Things to Consider when Using Public WiFi
How does Encryption Work?
Encryption is the key to keeping your personal information secure online. Encryption scrambles the information you send over the internet into a code so it's not accessible to others. When you're using wireless networks, it's best to send personal information only if it's encrypted - either by an encrypted website or a secure WiFi network. An encrypted website protects only the information you send to and from that site. A secure wireless network encrypts all the information you send using that network.
How to Tell If a Website is Encrypted?
If you send email, share digital photos and videos, use social networks, or bank online, you're sending personal information over the internet. The information you share is stored on a server. To determine if a website is encrypted, look for https at the start of the web address (the "s" is for secure). Some websites use encryption only on the sign-in page, but if any part of your session isn't encrypted, your entire account could be vulnerable. Look for https on every page you visit, not just when you sign in.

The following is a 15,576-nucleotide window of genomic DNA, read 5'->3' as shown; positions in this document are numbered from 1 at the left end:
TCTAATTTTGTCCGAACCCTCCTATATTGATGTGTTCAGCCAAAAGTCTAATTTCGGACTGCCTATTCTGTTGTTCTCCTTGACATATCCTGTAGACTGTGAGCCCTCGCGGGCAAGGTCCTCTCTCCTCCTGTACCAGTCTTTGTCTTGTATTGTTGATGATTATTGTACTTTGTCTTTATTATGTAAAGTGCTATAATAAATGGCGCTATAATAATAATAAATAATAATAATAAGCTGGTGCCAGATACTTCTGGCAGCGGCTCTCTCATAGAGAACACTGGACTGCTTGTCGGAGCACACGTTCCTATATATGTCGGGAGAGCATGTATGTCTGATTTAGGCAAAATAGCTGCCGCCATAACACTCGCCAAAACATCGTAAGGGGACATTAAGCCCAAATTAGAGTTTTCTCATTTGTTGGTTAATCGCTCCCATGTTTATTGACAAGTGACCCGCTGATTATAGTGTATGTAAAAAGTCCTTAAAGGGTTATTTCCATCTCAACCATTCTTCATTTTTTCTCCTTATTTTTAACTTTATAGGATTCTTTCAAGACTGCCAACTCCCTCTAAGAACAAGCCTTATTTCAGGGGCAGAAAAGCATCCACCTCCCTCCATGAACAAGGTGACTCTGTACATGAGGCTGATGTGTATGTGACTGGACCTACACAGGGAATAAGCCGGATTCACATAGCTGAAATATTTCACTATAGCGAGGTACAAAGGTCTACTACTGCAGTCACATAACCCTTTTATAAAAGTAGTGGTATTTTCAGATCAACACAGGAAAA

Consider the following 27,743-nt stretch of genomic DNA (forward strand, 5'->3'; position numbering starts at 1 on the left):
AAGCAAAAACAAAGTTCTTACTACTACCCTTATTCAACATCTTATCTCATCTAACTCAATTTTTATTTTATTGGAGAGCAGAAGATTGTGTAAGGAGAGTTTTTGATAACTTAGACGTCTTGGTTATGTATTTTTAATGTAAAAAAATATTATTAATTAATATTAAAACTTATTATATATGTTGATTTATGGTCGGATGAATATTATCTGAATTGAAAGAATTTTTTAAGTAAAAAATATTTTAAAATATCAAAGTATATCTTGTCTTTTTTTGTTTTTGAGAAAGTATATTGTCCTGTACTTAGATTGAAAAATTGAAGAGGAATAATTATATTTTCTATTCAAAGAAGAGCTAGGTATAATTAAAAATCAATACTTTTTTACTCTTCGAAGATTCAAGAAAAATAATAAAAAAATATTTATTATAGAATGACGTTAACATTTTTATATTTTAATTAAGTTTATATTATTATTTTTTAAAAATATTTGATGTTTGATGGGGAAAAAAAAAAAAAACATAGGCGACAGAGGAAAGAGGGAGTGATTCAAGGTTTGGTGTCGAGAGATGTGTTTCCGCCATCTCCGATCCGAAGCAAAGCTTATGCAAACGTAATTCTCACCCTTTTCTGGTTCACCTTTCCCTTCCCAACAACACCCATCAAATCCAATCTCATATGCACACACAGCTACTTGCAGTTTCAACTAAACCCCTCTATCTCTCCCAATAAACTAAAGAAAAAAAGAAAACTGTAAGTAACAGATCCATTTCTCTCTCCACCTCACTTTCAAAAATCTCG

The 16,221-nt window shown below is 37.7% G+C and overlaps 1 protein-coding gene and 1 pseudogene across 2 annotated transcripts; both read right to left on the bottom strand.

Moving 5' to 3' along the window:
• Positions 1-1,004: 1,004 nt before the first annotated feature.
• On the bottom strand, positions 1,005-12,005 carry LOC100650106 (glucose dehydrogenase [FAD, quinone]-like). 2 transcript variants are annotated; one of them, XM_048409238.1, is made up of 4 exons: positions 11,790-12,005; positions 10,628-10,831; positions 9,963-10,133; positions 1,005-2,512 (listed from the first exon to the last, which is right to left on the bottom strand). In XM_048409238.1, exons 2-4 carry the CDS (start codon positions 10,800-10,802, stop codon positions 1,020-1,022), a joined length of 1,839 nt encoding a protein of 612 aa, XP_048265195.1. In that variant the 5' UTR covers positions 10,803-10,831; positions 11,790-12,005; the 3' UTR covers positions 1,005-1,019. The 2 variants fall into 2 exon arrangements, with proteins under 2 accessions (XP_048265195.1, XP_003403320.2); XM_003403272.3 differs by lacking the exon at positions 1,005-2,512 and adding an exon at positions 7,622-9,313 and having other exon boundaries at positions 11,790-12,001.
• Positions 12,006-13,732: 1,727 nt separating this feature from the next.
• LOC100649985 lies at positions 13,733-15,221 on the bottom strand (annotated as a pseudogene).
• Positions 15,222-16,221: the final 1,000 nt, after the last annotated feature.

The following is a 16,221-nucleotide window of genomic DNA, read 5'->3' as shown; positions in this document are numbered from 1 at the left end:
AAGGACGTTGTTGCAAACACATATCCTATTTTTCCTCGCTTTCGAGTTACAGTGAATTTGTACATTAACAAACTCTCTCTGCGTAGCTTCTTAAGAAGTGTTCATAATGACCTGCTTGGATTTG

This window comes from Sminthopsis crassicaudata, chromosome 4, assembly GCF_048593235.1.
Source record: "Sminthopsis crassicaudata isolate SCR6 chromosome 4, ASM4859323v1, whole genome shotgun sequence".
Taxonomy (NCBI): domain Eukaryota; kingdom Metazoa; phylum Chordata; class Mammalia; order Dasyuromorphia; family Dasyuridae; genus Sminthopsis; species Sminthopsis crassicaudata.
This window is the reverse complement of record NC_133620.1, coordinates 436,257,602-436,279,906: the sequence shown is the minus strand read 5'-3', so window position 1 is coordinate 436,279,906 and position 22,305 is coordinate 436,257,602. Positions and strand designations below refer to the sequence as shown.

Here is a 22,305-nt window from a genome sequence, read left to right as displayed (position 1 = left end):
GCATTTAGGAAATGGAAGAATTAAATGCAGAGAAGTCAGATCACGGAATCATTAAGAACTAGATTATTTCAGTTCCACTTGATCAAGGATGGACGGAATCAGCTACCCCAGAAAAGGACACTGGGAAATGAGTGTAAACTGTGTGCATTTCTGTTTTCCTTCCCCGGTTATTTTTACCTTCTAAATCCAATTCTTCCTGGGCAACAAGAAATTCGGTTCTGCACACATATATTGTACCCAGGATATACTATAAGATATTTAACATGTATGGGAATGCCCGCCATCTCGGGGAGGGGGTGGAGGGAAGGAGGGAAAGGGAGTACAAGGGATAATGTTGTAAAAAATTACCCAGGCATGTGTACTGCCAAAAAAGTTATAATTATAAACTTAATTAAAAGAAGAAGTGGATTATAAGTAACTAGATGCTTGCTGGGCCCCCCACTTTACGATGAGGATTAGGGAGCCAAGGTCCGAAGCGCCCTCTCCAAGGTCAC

What about Mobile Apps?
Unlike websites, mobile apps don't have a visible indicator like https. Researchers have found that many mobile apps don't encrypt information properly, so it's a bad idea to use certain types of mobile apps on unsecured WiFi. If you plan to use a mobile app to conduct sensitive transactions, use a secure wireless network or your phone's data network (often referred to as 3G or 4G). If you must use an unsecured wireless network for transactions, use the company's mobile website - where you can check for the https at the start of the web address - rather than the company's mobile app.
Never Assume a WiFi Hotspot is Secure
Most WiFi hotspots don't encrypt the information you send over the internet and aren't secure. In fact, if a network doesn't require a WPA or WPA2 password, it's probably not secure.
If you use an unsecured network to log in to an unencrypted site - or a site that uses encryption only on the sign-in page - other users on the network can see what you see and what you send. They could hijack your session and log in as you. New hacking tools - available for free online - make this easy, even for users with limited technical know-how. Your personal information, private documents, contacts, family photos, and even your login credentials could be up for grabs. An imposter could use your account to impersonate you and scam people in your contact lists. In addition, a hacker could test your username and password to try to gain access to other websites – including sites that store your financial information.
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